Is the U.S. pursuing the right strategy against Ebola?

A health worker stands inside a medical tent that forms part of a new Ebola treatment unit built by the U.S. on the outskirts of the Liberian capital, Monrovia.
(Abbas Dulleh / Associated Press)

Just two months ago, patients were being turned away from Ebola treatment units in Liberia because there weren’t enough beds to cope with the spiraling caseload.

President Obama dispatched hundreds of troops to build and supply 17 new units, along with a 25-bed field hospital dedicated to treating infected healthcare workers. But before the first of the 100-bed units opened this month in Tubmanburg, there were signs that the epidemic was slowing down.

The number of new cases reported in Lofa County, where Liberia’s outbreak began, decreased from a peak of 153 in the week ending Aug. 16 to four new cases in the week ending Nov. 1, according to a report issued by the U.S. Centers for Disease Control and Prevention.


In Montserrado, Liberia’s most populous county, which accounts for half of the nation's Ebola cases, there has been a 73% decline in admissions to isolation wards, a 58% drop in blood samples testing positive for the virus and a 53% decline in the number of bodies collected for burial since mid-September, according to another report that appeared in an early version of the CDC’s Morbidity and Mortality Weekly Report on Friday.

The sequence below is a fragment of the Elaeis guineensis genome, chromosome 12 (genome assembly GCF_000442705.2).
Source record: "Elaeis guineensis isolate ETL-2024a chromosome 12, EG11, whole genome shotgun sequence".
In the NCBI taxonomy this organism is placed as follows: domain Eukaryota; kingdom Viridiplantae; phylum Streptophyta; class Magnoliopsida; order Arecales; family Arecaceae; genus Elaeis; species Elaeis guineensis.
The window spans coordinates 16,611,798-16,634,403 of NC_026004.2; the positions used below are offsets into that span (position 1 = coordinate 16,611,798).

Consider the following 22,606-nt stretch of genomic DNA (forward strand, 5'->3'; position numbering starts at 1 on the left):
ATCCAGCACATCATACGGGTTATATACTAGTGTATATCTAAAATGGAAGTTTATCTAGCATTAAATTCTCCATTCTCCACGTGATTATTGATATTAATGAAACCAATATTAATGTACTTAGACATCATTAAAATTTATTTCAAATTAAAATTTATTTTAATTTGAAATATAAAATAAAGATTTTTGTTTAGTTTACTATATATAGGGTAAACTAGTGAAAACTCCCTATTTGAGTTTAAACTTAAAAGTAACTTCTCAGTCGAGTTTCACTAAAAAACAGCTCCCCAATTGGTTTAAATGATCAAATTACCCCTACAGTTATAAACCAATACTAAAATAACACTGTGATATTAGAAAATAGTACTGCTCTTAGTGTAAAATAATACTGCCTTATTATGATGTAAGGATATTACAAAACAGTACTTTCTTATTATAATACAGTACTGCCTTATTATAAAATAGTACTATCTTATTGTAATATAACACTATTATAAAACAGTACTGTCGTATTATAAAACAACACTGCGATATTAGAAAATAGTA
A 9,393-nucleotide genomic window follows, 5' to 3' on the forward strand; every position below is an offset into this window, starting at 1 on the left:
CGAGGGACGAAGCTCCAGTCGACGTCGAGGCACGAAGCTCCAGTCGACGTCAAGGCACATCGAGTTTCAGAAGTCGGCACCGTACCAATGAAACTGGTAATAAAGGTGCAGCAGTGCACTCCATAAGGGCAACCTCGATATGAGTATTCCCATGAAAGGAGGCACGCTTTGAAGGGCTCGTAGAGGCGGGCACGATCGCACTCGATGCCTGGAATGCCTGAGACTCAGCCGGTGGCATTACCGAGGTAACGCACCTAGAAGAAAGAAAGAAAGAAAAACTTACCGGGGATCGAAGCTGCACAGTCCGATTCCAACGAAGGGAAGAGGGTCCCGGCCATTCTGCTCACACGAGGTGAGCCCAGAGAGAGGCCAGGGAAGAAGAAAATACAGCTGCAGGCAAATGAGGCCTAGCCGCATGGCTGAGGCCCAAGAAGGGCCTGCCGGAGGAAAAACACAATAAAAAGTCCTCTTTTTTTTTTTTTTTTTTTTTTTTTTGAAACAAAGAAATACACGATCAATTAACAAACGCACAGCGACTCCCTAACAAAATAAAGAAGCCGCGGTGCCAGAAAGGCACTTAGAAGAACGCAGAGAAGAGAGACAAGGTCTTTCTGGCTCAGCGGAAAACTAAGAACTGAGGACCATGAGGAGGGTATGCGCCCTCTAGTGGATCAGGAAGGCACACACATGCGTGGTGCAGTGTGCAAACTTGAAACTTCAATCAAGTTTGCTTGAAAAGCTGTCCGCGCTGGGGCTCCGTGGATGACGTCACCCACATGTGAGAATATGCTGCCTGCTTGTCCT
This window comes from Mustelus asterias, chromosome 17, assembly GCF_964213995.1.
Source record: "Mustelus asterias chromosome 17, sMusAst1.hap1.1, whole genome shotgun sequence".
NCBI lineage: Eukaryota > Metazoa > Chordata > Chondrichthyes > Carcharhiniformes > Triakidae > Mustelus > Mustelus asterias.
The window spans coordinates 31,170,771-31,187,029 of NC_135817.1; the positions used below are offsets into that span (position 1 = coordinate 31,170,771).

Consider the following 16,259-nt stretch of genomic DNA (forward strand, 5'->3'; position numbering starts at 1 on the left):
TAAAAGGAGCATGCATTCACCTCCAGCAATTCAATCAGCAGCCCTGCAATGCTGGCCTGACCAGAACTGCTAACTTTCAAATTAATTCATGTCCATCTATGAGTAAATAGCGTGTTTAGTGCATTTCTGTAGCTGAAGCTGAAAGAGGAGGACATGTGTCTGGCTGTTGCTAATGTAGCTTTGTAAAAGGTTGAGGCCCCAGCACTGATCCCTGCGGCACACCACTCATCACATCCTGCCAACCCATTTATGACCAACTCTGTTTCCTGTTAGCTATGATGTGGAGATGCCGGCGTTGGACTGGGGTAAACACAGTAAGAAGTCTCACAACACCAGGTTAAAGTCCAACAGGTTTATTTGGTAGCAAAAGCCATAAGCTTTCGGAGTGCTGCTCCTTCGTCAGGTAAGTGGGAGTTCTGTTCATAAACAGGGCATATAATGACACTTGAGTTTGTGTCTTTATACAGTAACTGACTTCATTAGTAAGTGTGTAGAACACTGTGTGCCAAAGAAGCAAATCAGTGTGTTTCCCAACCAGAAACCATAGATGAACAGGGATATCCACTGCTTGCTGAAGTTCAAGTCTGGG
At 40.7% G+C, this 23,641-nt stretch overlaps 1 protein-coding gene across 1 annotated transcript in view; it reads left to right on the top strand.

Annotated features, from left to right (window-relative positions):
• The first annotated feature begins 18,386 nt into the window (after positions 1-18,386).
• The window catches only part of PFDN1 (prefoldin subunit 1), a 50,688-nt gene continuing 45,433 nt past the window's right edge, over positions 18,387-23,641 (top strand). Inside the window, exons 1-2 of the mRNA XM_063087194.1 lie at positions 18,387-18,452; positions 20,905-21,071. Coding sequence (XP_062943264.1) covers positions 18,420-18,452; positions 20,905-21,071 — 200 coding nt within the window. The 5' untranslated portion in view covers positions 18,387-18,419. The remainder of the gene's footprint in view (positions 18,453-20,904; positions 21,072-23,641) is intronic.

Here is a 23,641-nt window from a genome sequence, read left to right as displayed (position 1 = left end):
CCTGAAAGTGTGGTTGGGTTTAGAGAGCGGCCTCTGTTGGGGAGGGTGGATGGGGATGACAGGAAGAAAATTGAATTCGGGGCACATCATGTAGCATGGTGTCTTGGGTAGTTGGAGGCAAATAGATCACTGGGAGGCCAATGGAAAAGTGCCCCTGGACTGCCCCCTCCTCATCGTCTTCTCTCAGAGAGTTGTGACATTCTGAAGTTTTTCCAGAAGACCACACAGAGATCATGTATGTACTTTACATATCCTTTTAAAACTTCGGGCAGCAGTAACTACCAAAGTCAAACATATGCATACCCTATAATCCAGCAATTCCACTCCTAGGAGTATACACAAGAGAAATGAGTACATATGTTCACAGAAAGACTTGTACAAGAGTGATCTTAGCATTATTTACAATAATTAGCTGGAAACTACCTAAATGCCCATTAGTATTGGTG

Researchers caution, however, that new outbreaks continue to emerge in more remote parts of Liberia that could drive the numbers back up if they aren’t swiftly contained.

The country accounts for more than 6,800 of the 14,400 confirmed and suspected Ebola cases and more than 2,800 of the 5,100 deaths reported to the World Health Organization since March.

The latest twists are forcing the United States and its partners to reevaluate their response in West Africa, which has continued to lag behind the epidemic.

Rather than focus on building large treatment units, international aid groups such as Doctors Without Borders are urging donors to finance mobile teams that can quickly respond to new hot spots to isolate the sick, trace those who came into contact with them, disinfect contaminated areas and conduct safe burials.

Obama has asked Congress for $6 billion to expand the fight against Ebola in West Africa and at home.